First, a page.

After a month-long delay, the Spanish government has created a register of solar projects that are set to receive the new feed-in tariff for 2009.
The move should bring relief to solar project developers and their solar panel and other equipment suppliers. They have been putting their projects on hold and waiting impatiently for the register, which in effect kicks off the first phase of the new feed-in tariff program that was announced last October.
The Ministry of Industry, Tourism and Trade posted a notice Thursday saying it has approved 392 projects for receiving the tariffs, which are government-set solar electricity rates.
"We have been paralyzed since last summer, and have lost more than 15,000 jobs. A lot of companies are in trouble and waiting for the register and the reactivation of the market," said Thomas Dias, the communications director for the Spanish Photovoltaic Industry Association (ASIF), in an email shortly before the government published the register.
The posting of the register is good news to solar panel companies such as Suntech Power Holdings in China. During a conference call to discuss quarterly earnings earlier this week, Suntech's chief strategy officer, Steven Chan, said the company's customers in Spain had set up all the components except for installing the solar panels because they were waiting for the government to decide who could get the feed-in tariffs (see Suntech: Solar Market Looking Up).
Spain has been a key market for the solar industry worldwide. The government estimated that the country added more than 3 gigawatts worth of new solar power in 2008 alone –more than all of the new installations worldwide in 2007 – thanks to the generous feed-in tariffs designed to boost clean energy production.
The tariff program requires utilities to pay the government-set rates under long-term contracts for solar power. Those rates are higher than the prices for conventional power, which makes installing and operating solar energy systems a booming business not just for local project developers but also solar panel makers from Asia, the United States and Europe.
Germany, France and other European countries have similar programs. The solar electric rates are supposed to fall gradually over the years because the costs of installing and operating solar energy equipment are expected to come down until they are on par with the costs of generating conventional power from sources such as coal and natural gas.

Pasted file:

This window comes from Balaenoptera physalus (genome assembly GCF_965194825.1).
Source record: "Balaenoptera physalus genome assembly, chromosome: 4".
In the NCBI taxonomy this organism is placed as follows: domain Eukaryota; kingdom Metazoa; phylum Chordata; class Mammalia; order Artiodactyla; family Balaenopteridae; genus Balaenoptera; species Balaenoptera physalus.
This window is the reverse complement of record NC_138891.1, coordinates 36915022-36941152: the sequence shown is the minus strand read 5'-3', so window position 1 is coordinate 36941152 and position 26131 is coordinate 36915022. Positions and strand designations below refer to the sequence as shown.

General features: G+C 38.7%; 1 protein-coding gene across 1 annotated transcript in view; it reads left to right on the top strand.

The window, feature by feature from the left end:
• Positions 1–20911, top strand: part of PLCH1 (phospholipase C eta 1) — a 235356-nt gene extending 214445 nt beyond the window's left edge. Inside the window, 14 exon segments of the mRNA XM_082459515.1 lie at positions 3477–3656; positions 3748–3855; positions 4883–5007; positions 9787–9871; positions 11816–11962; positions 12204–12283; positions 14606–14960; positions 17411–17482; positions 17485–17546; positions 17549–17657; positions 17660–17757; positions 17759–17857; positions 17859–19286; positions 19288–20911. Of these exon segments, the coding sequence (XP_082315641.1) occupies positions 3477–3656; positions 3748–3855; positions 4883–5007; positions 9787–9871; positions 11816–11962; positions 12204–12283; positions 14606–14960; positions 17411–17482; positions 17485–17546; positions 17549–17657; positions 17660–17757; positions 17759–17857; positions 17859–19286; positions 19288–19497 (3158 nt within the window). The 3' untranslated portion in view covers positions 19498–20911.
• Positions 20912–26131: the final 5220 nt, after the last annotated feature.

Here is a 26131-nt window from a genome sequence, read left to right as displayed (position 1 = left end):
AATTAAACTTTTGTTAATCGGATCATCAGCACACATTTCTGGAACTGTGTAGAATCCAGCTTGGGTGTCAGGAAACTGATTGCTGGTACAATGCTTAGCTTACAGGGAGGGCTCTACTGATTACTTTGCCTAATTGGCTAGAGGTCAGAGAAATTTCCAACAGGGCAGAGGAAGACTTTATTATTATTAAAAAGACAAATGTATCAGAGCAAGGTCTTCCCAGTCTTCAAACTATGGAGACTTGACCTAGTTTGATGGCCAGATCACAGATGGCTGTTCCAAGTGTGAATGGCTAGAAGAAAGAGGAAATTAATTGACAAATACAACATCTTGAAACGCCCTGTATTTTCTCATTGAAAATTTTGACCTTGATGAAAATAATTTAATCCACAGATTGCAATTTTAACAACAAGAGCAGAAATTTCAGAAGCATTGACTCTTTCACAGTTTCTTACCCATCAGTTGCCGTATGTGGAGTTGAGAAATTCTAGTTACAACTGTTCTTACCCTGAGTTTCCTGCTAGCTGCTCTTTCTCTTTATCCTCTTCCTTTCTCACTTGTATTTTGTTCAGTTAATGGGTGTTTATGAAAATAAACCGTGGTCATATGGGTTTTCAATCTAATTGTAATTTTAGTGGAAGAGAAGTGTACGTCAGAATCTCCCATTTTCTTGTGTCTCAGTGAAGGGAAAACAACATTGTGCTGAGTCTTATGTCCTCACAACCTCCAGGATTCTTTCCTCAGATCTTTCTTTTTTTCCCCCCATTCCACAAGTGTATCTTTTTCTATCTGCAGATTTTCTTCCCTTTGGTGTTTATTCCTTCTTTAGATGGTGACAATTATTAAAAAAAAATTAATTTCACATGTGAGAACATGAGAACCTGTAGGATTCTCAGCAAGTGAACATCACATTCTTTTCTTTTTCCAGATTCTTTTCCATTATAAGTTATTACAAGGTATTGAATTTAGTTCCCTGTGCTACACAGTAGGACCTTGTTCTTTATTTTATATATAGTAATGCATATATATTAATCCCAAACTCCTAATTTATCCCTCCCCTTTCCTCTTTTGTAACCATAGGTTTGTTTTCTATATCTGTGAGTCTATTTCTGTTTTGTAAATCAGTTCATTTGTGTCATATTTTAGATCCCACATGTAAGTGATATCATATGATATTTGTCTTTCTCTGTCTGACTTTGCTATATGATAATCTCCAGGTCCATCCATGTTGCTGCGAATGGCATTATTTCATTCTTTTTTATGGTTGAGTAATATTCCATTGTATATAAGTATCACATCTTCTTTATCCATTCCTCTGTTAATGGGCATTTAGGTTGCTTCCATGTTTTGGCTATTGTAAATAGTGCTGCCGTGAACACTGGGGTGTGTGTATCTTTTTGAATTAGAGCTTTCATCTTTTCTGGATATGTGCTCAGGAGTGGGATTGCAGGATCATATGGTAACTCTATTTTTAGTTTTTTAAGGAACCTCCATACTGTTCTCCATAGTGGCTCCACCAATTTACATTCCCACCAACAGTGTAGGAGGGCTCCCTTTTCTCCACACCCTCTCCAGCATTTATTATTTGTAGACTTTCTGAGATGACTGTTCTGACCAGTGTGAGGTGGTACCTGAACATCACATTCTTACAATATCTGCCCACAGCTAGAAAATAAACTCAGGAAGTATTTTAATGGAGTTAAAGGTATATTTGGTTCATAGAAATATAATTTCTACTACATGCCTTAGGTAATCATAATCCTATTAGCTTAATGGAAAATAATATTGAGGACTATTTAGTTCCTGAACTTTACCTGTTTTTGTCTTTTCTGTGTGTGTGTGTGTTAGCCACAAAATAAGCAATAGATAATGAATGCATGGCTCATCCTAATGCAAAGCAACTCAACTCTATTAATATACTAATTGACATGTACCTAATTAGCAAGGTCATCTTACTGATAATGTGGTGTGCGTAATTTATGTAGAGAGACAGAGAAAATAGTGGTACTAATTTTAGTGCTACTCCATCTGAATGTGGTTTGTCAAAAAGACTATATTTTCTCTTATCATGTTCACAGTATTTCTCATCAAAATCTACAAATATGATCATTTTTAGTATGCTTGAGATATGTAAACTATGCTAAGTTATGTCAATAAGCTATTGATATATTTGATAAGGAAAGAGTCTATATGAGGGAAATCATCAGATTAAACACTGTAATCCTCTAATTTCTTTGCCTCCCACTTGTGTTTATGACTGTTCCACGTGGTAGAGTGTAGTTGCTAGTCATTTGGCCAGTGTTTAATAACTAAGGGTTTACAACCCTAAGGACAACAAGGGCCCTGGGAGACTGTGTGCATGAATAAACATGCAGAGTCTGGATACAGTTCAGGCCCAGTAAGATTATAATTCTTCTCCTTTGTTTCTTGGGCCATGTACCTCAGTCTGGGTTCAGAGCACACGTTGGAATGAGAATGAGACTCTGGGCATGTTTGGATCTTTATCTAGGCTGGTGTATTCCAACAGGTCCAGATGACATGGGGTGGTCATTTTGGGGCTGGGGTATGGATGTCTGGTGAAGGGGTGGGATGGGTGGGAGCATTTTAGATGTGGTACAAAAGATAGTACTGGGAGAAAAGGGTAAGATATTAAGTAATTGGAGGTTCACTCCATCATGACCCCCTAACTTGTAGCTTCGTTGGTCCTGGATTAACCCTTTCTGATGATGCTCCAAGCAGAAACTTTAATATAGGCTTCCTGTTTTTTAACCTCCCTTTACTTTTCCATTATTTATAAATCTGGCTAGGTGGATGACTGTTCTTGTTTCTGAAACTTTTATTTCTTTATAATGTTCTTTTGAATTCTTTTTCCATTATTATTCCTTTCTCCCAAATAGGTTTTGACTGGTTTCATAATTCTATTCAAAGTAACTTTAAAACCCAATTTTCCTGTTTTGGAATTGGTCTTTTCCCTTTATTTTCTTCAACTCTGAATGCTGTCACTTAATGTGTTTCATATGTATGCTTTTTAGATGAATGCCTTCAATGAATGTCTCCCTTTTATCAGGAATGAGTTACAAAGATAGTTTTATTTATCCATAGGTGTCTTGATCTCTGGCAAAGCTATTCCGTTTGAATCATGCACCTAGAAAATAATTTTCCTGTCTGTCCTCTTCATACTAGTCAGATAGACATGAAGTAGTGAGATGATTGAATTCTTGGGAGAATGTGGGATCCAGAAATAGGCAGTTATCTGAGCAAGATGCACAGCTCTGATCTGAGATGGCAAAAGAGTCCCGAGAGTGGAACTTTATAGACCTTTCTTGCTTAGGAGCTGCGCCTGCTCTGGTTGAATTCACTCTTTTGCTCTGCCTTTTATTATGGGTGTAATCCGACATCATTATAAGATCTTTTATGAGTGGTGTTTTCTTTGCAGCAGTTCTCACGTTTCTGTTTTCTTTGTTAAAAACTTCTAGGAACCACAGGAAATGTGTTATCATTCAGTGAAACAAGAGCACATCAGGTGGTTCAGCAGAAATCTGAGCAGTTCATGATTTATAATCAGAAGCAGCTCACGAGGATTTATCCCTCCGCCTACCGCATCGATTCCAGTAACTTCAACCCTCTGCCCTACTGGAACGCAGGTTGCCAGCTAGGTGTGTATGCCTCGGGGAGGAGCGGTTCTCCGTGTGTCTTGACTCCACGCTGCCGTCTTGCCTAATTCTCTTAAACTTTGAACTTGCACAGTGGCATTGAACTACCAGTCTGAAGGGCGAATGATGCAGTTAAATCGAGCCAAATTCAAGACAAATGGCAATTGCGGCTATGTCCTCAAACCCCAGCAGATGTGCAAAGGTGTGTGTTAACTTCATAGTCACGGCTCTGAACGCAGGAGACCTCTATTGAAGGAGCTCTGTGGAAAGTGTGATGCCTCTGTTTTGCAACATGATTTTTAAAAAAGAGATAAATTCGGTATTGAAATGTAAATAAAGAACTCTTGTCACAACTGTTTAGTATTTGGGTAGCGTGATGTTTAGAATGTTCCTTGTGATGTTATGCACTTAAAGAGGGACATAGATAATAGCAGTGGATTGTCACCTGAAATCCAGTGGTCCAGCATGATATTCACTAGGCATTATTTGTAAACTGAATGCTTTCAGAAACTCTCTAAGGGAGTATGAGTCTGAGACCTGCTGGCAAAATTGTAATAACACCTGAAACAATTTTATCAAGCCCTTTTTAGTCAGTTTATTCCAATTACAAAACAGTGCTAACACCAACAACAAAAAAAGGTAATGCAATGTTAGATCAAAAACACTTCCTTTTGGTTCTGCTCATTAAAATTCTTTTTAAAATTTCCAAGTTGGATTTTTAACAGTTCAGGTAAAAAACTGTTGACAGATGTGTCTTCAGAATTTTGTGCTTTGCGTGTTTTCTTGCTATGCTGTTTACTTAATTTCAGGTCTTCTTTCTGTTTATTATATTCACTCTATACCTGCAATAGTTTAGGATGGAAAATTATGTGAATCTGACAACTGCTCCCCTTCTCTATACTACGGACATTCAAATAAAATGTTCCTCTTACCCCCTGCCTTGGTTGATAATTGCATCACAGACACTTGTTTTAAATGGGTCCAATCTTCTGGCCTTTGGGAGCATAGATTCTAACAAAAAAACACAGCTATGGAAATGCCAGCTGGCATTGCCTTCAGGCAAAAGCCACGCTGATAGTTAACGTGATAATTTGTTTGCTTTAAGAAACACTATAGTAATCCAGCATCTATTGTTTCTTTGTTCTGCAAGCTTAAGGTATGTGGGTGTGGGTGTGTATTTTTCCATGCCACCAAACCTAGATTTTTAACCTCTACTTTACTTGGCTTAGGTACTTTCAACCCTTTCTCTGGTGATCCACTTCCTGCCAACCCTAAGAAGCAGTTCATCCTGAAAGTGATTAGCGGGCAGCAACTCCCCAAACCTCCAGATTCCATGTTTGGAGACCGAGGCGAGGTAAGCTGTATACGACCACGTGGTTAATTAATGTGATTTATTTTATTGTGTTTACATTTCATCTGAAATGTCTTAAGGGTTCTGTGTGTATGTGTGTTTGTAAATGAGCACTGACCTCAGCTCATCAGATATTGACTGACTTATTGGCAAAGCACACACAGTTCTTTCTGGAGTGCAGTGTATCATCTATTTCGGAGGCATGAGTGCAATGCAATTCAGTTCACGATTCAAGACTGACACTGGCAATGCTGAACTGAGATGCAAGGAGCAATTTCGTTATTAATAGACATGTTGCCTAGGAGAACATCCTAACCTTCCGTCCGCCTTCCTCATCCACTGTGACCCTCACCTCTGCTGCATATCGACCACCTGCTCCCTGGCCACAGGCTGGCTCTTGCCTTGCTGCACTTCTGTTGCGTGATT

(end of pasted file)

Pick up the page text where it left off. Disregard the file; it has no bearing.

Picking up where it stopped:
The Spanish government thought it would have enough time to sift through the applications between October and mid January, when it was supposed to publish the register. It received 1,824 applications initially. After getting rid of duplicated applications and those that were withdrawn from applicants themselves, the government reviewed 1,599 applications to see if they had filed all the proper permits and met requirements.
"It took so long because the government was overwhelmed by the amount of applications they received," said Francesco d'Avack, a solar market analyst at New Energy Finance in London.
This wouldn't be the first time the government underestimated its domestic market's appetite for solar. It implemented the previous set of feed-in tariffs back in 2007, it had set a national installation cap of 400 megawatts. The cap was supposed to be in effect through 2010. But Spain had installed 344 megawatts by September 2007, prompting the government to suspend the cap while it tried to create a new set of feed-in tariffs (see Is Spain Shining Too Brightly?).
After intense negotiations with the solar industry representatives, the government announced the new tariffs last September. The new tariffs, which include different solar electricity rates between rooftop and ground-mounted systems, also come with a cap of 500 megawatts for 2009. The rooftop system will get 34 euro cents per kilowatt hour while the ground system will receive 32 euro cents per kilowatt hour.
The government has devised different rules this time around to minimize any mad rush to install systems, a phenomenon that led to allegations of fraud last year. For one thing, the 500 megawatts won't be available all at once. They will be parcel out in four blocks this year. The register announced Thursday represented the first set of allocations. Three more registers will be published quarterly before the end of the year.
There is one unresolved issue that could significantly impact the current tariff program. The government hasn't decided what to do with developers who didn't complete installing projects and filed all the necessary paperwork to qualify for the more lucrative tariff that expired last September. Authorities have been investing allegations of fraudulent submissions of paperwork of installation of fake panels to buy time (see Solaria Has a Solar Park Deal for You).
The government is considering whether to allow those projects to qualify for the new tariffs, an approach that would make the competition for the 500 megawatts this year a whole lot more intense (see Solar Fraud Could Eliminate Spain Solar Market). Some developers apparently claimed that they filed incomplete paperwork but received assurance from local authorities that they could complete the filings after the September deadline, d'Avack said.
Dias said developers who are found to have committed fraud shouldn't be allowed to get the new tariffs.
"If a company took too much risk to get a better tariff and committed some kind of crime, then that's its problem and not the problem for the rest of the PV sector," Dias said.
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